Admiring the same artworks that Augustus himself gazed on 2 millennia ago is an incredible experience. The frescoes are painted in what is known as the second Pompeiian style, comprised of vibrant splashes of colour, complex geometric motifs and slender architectonic elements given a sense of depth and 3-dimensionality through the use of perspectival techniques.
The rooms with the most impressive surviving decorations are commonly identified by the subjects of the paintings found on their walls. Look out for the Room of the Masks, a bedroom or cubicula where ancient theatrical masks glare down from the walls, set into extraordinarily colourful fictive stage-like architecture.
Nearby is the Room of the Pines - another bedroom decorated with pine branches and Doric columns. In the Room of the Perspective Paintings meanwhile, stunning illusionistic architecture painted in vivid primary colours opens the walls out into imagined vistas.
The upper storey of the Domus was reached via an enclosed ramp, where the ceiling is decorated with beautiful imitation coffering - striking red lozenges alternate with square green and blue coffers decorated with flowers. Subtle shading and the use of perspective give the whole ensemble a striking sense of depth and 3-dimensionality.
Perhaps the most impressive room of all in the House of Augustus is that identified as the emperor’s study on the upper floor. According to contemporary sources Augustus would retreat here when he wished to think or study in private, describing his study as his ‘technyphion,’ or ‘little workshop.’ There is little direct evidence that this room was indeed the emperor’s study, but the exceptionally rich decorations certainly indicate that this was one of the most important areas of the Domus. Egyptian motifs like obelisks and gryphons snake across the walls, interspersed with elaborate candelabra, plants and fantastical creatures.
Next door to the House of Augustus is the no-less impressive House of Livia, somewhat tenuously identified as the dwelling of the emperor’s wife thanks to an inscription found on a lead pipe in the 19th century. Discovered during excavations on the Palatine Hill in 1839, the refined two-storey domus is in reality another wing of the House of Augustus, centred around a quadrangular atrium. Rooms leading off the atrium feature fabulously refined frescoes on the walls, whilst original black and white mosaic floors gleam underfoot.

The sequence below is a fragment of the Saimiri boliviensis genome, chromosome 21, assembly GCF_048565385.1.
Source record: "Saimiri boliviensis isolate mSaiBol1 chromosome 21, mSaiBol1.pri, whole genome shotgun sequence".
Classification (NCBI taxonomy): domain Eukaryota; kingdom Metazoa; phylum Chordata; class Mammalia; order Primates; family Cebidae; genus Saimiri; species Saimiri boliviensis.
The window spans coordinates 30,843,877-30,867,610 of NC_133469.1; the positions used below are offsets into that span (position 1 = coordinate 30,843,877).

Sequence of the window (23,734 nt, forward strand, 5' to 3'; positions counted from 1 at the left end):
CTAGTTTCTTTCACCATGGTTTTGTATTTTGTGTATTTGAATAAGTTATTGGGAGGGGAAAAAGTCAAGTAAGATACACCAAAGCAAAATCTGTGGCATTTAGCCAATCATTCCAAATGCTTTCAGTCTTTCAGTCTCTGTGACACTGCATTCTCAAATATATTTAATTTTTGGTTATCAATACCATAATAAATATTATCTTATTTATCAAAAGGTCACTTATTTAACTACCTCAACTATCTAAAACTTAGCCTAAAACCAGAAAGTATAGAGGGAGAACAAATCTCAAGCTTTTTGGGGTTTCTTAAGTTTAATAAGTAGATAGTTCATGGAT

Here too the decorations in the House of Livia date from the so-called Second Style, and feature fictive architecture, imaginary landscapes and mythological scenes framed by fantastic geometrical motifs.
The central tablinium is known as the Room of Polyphemus, thanks to a large fresco (now sadly illegible) depicting the story of the one-eyed monster’s love for the sea-nymph Galatea on the far wall. On the room’s other walls frescoes depict Mercury rescuing Io as well as various architectural ensembles.
Other rooms feature stunning festoons and garlands, along with fantastical creatures and trophies. The triclinium, or dining room, is decorated with beautiful landscapes framed by illusionistic architecture in brilliant shades of red.
The Houses of Augustus and Livia form part of the special S.U.P.E.R. sites in the Forum and Palatine Hill that can usually be visited as part of the ancient city Full Experience Ticket. At the moment the The Houses of Augustus and Livia are closed due to Covid restrictions, but this is subject to change so check on the official website to make sure these sites are available on the day of your visit. Alternatively, we’ll be happy to arrange a private tour of the Houses of Augustus and Livia for you (opening times permitting!) Check out our range of Forum tours and Colosseum tours here.